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December 20, 2011

Save a few Pesos… and the Environment

Laundry Detergent – 16 pesos
Garbage Bags – 23 pesos

San Jose del Cabo is where I am laying my head until the middle of January.  My Red Reel business partner Allie Bombach and I felt that if we’d be spending a winter editing, it might as well be somewhere warm.  I didn’t know what to expect before getting here.  I’d only been to Mexico a handful of times before this, but never Baja.

Just outside of Cabo San Lucas, I guess I pictured it to be full of tourists and resorts.  Both are very much here and apparent, but it hasn’t really bothered me.  I feel lucky to have already stumbled into a community of locals.  I’m hopeful that we’ll get a sense of the San Jose flavor because of this.

To be honest, I think I also expected to find trash on the beaches and street corners to be littered with garbage.  This was something I remembered from the few times I had visited the country.  I guess I assumed it to be true throughout.

I have been thinking a lot about waste in recent years.  How have we gotten to this point… this point of total disregard for what we consume?

I am editing a film right now that touches on this very theme.  A year ago I sailed across the South Atlantic with a group of nine other individuals to study plastic pollution.  I pointed my lens at each of these individuals, more so than the garbage that surrounded us, because I wanted to tell a hopeful story of what can be done.

Each person on the boat with me had an inspiring and unique perspective on the issue of plastic pollution – an artist using the material he finds washed ashore to create elaborate sculptures, a woman from the political sector focusing her passion for waste reduction into policy making, an ocean activist leaving her job to set out on the path of self-employment, inspired to engage her community through beach clean-ups.  As I edit, I hear each person’s story daily, pulling something new from their words that leaves me thinking.

I see this film as a piece about social change.  To make an environmental difference, we need to first change as a society.  This is what I believe.  Listening to these stories, I wonder: What is my role in it all?  Am I truly embodying the message of my film?  Am I a conscious consumer? Does all this change if I’m living in Mexico?

Laundry detergent and garbage bags.  That was my shopping list on Saturday.  Living on a tight budget, I am afraid “conscious consumer” refers more to the pesos in my wallet then it does environmental impact.  But alas, I peruse the detergent aisle trying to decipher what each Spanish word means while taking into account the price tag.  My jaw drops.  The cheapest detergent option is biodegradable!  The same is true as I look for garbage bags, and even more surprising, I learn that the produce bags are also biodegradable.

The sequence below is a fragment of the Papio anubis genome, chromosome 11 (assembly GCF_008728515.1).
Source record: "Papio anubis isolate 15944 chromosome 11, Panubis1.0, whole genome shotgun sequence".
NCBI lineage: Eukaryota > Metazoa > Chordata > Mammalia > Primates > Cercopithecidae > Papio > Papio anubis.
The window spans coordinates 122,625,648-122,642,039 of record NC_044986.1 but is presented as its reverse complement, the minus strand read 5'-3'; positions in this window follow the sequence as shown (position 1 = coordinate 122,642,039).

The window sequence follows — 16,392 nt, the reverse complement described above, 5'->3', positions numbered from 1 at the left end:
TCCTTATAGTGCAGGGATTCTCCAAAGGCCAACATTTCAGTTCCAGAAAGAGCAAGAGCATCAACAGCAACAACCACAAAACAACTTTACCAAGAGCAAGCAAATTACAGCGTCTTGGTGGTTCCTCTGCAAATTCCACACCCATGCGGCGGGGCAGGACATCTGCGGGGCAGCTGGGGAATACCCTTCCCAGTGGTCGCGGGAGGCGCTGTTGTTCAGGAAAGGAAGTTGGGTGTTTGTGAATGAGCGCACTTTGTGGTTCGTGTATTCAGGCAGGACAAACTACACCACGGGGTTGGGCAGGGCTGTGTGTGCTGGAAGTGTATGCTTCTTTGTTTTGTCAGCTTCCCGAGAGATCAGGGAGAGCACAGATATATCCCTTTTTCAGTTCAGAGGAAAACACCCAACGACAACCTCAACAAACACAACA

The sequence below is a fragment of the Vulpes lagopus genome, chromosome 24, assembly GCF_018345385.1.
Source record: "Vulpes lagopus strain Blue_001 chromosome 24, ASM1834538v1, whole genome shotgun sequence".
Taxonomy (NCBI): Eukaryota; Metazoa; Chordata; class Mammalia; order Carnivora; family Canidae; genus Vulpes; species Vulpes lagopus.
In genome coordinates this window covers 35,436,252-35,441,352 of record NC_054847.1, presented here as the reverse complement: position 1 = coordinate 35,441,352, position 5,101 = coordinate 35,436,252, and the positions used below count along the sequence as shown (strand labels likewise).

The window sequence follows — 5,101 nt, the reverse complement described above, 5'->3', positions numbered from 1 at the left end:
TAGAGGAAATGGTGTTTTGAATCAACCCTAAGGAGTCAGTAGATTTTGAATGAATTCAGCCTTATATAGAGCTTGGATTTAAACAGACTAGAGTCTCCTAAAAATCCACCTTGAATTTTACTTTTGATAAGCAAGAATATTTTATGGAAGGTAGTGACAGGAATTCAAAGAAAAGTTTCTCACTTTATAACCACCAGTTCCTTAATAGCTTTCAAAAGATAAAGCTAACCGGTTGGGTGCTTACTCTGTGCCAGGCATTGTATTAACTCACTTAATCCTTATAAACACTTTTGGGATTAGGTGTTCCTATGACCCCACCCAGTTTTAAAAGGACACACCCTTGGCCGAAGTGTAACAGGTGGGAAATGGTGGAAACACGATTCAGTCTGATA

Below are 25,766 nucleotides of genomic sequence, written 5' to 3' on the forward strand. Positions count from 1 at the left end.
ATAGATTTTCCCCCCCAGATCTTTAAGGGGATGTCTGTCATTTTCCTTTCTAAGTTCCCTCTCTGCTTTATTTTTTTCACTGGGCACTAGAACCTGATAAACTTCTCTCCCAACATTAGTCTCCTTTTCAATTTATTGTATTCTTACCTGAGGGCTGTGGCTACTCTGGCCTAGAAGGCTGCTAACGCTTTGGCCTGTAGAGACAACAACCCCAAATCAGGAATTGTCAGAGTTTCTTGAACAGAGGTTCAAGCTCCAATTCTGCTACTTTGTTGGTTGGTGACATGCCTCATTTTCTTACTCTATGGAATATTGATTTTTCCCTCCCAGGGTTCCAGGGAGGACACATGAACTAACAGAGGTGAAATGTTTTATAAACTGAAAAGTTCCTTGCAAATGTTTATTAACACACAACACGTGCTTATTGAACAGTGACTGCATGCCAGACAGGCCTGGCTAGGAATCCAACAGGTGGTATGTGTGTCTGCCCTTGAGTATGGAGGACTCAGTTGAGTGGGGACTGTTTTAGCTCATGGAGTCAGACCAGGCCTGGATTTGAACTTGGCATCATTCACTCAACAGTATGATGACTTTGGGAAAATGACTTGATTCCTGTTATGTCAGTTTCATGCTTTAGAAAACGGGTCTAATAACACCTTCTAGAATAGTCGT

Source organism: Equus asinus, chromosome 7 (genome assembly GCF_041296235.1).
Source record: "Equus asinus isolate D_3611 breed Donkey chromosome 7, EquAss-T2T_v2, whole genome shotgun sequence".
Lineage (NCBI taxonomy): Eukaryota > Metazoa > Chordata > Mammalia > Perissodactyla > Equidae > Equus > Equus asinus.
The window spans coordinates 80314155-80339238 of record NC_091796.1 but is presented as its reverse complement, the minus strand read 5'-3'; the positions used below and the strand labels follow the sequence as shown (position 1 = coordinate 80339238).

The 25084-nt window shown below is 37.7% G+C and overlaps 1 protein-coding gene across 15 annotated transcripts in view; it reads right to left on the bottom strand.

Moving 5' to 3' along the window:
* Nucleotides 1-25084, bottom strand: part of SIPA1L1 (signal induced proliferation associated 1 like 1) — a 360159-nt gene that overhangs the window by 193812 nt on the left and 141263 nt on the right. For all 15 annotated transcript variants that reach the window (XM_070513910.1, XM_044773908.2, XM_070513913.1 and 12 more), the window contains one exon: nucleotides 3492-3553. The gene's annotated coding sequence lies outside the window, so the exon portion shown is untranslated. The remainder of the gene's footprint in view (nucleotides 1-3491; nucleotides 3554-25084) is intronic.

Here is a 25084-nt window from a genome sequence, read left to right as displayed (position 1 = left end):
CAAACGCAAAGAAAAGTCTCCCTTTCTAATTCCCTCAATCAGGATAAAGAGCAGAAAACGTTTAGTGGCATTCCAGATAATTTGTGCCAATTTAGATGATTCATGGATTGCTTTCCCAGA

I’m not saying that my discovery of biodegradable bags in the grocery aisle gave me the sudden freedom of consciousness to think that I am single-handedly avoiding all environmental scrutiny just by choosing them. That’s a whole other can of worms about which I am no expert.  But, at a moment in my life when I am thinking a lot about my impact, it put a smile on my face to know that the people of San Jose del Cabo need not stand in an aisle for hours on end weighing out their options. Or play part of that excruciating internal dialogue: save a few pesos or save the environment?

It got me thinking about grocery aisles back home in the States.  If I wanted to find biodegradable or organic products, I would have to go another department, or quite possibly, a different store completely.  This automatically creates a divide, forcing the consumer to unwillingly make a statement about what they are willing to spend to help the environment.

But here, the cost effective choice is the environmental choice! Good to see, but I acknowledge these are early steps.

Walking down the beaches here, my bag fills up with litter in a matter of moments, just as it does when I’m combing the beaches back at home.  Obvious behaviors in our global society need to change.  For example, properly dispose of your plastic bottle rather than just toss it on the ground.  This means developing a respect for the material, and not leaving it to simply be taken “away.”  The “away” where it will find itself is getting larger and larger, and found throughout the oceans.

These behavior changes will come. They have to.  But until they do, I will allow myself to get excited over aisles filled with only biodegradable choices.  The decision of saving money verses saving the environment diminishes, and I like that.

Walking home later that evening, I stop by a small market near my apartment to pick up a few limes.  I hand the man my money and recite the new phrase I’ve learned, “no bulsa para mi, por favor.”  He looks up and smiles, saying in broken English, “Good.  The plastic bags hang on our cactus then go to sea.

“Right you are senor,” I tell him.  “Right you are.”

 

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